It is certain that the art of using plant and animal pigments to extend the spectral range of available inorganic colorants by a selection of more brilliant shades had been practiced thousands of years ago.
2.1.1 Natural Pigment Biological pigments, known simply as pigments or biochromes are substances produced by living organisms that have a color resulting from selective color absorption. Biological pigment includes plant pigments and animal pigments.
Many biological structures, such as skin, eyes, fur and hair contain pigments such as melanin in specialized cells called chromatophores (Ball, 2002).
220.127.116.11 Pigments in Plants
Among the most important molecules for plant function are pigments. In plants the major pigments are the carotenes (reddish orange to yellow), the anthocyanins (red, blue, and violet), and the chlorophylls (green). The red and yellow colors of autumn foliage are due to the exposure of the anthocyanins after the green chlorophyll pigments, which usually mask them, have decomposed and faded. All biological pigments selectively absorb certain wavelengths of light while reflecting others. The light that is absorbed may be used by the plant to power chemical reactions, while the reflected wavelengths of light determine the color the pigment will appear to the eye. Pigments also serve to attract pollinators.
Chlorophyll is the primary pigment in plants; it is a porphyrin that absorbs yellow and blue wavelengths of light while reflecting green. It is the presence and relative abundance of chlorophyll that gives plants their green color. All land plants and green algae possess two forms of this pigment: chlorophyll a and chlorophyll b.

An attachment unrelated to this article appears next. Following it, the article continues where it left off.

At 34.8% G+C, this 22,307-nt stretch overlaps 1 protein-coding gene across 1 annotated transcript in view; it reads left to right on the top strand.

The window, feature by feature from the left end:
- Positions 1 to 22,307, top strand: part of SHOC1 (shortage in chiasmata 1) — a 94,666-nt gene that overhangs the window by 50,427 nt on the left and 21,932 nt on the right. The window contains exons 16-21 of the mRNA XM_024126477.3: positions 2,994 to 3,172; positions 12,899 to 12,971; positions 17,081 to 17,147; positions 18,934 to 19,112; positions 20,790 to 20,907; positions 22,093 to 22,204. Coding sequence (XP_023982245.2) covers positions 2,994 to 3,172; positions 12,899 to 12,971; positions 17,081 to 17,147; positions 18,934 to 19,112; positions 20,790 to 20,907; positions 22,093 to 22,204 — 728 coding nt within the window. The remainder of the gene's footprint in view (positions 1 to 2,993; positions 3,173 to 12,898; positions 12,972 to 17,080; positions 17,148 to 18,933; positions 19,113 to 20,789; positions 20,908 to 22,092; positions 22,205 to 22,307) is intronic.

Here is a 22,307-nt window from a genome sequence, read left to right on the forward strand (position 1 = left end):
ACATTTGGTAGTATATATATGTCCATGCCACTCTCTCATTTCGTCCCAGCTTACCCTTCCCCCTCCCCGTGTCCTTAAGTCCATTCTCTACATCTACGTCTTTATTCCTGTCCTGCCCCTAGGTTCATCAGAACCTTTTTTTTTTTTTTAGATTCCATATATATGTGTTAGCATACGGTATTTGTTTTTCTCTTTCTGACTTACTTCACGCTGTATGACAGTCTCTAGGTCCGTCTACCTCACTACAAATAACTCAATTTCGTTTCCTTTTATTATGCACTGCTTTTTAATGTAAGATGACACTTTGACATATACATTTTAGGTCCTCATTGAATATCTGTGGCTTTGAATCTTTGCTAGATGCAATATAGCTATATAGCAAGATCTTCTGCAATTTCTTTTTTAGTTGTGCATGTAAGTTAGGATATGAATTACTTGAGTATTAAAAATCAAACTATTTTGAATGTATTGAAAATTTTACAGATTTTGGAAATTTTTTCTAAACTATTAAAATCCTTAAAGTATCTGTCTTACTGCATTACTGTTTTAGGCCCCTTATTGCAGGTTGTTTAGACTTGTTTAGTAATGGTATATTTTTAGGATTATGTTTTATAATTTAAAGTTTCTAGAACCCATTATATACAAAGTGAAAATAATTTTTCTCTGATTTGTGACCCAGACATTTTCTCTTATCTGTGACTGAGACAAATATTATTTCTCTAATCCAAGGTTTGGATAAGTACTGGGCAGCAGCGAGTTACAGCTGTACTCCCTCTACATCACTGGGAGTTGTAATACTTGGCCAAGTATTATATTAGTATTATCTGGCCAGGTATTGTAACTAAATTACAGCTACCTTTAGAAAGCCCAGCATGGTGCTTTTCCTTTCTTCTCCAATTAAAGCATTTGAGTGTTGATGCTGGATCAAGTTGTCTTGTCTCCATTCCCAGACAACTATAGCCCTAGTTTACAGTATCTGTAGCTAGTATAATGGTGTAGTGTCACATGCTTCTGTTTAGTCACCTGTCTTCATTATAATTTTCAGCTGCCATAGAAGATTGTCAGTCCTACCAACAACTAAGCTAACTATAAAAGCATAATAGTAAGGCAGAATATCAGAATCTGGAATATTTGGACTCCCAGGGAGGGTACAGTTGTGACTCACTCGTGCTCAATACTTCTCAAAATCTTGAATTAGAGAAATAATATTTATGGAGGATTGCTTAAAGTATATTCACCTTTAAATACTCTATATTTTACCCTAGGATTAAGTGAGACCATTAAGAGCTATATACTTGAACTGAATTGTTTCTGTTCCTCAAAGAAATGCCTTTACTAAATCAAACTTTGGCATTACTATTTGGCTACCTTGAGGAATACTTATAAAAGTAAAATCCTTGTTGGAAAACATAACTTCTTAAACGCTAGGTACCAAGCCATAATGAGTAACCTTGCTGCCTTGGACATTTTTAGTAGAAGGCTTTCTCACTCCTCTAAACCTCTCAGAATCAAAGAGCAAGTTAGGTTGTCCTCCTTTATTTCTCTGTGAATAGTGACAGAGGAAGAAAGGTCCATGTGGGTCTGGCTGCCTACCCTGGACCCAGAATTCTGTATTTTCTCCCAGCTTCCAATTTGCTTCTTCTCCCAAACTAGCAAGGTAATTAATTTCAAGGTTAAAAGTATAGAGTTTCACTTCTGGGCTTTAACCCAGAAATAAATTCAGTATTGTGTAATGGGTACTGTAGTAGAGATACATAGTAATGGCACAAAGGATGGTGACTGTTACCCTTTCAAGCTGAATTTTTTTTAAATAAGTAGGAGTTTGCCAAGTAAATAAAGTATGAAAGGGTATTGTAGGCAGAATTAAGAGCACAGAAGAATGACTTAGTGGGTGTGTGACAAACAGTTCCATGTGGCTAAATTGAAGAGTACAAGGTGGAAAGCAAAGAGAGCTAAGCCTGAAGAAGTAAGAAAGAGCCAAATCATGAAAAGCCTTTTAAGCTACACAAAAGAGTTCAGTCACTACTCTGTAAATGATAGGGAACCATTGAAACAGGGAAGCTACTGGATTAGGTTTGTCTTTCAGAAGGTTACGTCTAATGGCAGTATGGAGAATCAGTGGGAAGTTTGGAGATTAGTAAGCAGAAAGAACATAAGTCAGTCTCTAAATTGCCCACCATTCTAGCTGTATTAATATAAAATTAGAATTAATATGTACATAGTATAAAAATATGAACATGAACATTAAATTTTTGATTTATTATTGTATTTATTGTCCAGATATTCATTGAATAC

Kelps, diatoms, and other photosynthetic heterokonts contain chlorophyll c instead of b, while red algae possess only chlorophyll a. All chlorophylls serve as the primary means plants use to intercept light in order to fuel photosynthesis and the reason why most plants are green (Goodwin, 2002).
7 Carotenoids are red, orange, or yellow tetraterpenoids. They function as accessory pigments in plants, helping to fuel photosynthesis by gathering wavelengths of light not readily absorbed by chlorophyll. The most familiar carotenoids are carotene (an orange pigment found in carrots), lutein (a yellow pigment found in fruits and vegetables), and lycopene (the red pigment responsible for the color of tomatoes). Carotenoids have been shown to act as antioxidants and to promote healthy eyesight in humans (Ball, 2002).
Anthocyanins are water-soluble flavonoid pigments that appear red to blue, according to pH. They occur in all tissues of higher plants, providing color in leaves, stems, roots, flowers, and fruits, though not always in sufficient quantities to be noticeable. Anthocyanins are most visible in the petals of flowers, where they may make up as much as 30% of the dry weight of the tissue. They are also responsible for the purple color seen on the underside of tropical shade plants such as Tradescantia zebrina; in these plants, the anthocyanin catches light that has passed through the leaf and reflects it back towards regions bearing chlorophyll, in order to maximize the use of available light (Goodwin, 2002).
Betalains are red or yellow pigments. Like anthocyanins they are watersoluble, but unlike anthocyanins they are indole-derived compounds synthesized from tyrosine. This class of pigments is found only in the Caryophyllales (including cactus and amaranth), and never co-occur in plants with anthocyanins. Betalains are responsible for the deep red color of beets, and are used commercially as foodcoloring agents (Daniel, 1986).